From this study and our experience, we proposed 3 aspects that should be given special attention. First, TAE is a safe and effective procedure to control post-PCNL severe bleeding without deterioration of renal function, even for patients receiving repeated TAE. Second, patients, who complicated with persisted or intermittent hematuria requiring multiple blood transfusion, can receive early angiogram and TAE to reduce the hospitalization days and the unit of blood transfusion. Third, to avoid the risks of post-PCNL severe bleeding, surgeons should operate more prudently and carefully on patients with diabetes mellitus.

The limitations of the present study were its retrospective nature, which introduced selection biases. Even though TAE has been regarded as a standard method for severe bleeding after PCNL, there is no criteria consensus about how and when to intervene by interventional therapy. Hence, the ultimate decision to use TAE was made on a case-by-case basis by the operator, which introduced additional selection bias. Lack of standardized criteria to evaluate the loss of renal parenchymal introduces another potential bias.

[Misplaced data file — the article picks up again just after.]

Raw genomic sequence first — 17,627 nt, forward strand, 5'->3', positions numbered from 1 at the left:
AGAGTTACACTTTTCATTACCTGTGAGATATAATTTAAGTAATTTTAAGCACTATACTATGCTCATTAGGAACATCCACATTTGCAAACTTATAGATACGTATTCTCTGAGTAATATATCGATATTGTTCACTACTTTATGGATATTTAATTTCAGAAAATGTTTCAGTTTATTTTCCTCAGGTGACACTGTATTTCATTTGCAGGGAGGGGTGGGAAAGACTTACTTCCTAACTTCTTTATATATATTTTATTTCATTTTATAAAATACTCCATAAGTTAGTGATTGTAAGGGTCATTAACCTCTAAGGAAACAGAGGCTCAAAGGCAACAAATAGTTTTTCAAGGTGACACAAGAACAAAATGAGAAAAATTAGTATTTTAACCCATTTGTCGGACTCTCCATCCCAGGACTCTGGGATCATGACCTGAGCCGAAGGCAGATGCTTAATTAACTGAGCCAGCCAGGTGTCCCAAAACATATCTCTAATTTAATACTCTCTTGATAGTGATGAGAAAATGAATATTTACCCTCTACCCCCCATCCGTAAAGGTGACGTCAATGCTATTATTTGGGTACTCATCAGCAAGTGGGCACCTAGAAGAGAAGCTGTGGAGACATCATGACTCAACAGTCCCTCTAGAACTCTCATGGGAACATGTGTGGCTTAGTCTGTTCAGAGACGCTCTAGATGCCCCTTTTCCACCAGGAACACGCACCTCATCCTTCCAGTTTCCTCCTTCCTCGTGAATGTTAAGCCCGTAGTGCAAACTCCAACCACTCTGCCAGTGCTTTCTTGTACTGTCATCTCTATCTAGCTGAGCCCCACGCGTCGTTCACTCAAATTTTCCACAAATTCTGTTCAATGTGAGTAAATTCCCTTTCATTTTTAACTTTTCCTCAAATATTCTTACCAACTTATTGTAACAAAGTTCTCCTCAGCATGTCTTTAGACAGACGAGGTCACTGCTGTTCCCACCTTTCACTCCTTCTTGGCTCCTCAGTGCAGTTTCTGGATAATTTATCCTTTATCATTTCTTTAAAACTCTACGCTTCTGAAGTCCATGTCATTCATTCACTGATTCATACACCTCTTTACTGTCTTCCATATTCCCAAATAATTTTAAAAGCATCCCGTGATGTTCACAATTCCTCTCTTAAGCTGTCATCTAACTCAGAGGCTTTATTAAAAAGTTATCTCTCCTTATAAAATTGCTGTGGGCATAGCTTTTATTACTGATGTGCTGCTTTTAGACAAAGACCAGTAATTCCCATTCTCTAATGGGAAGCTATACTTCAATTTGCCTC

6. Conclusions

Severe renal hemorrhage is a rare but serious complication of PCNL. TAE is a safe and effective minimally invasive treatment for renal hemorrhage after PCNL that cannot be controlled by conservative therapy. Early TAE may decrease the units of blood transfusion and hospitalization days for patients. Selective catheterization and embolization can help reserve renal function and reduce the potential risk of nephrectomy. Moreover, patients with diabetes mellitus are correlated with an increased risk of post-PCNL renal hemorrhage needing TAE.


PCNL:Percutaneous nephrolithotomy
TAE:Transcatheter arterial embolization
eGFR:Estimated glomerular filtration rate
AVF:Arteriovenous fistula
ACF:Arteriocalyceal fistula
CT:Computed tomography
CRP:C-reactive protein
SCr:Serum creatinine
DSA:Digital subtraction angiography
NBCA: n-Butyl-2-cyanoacrylate
ESWL:Extracorporeal shock-wave lithotripsy
OR:Odds ratio
CI:Confidence interval.

Data Availability

The data used to support the findings of this study are available from the corresponding author upon appropriate request.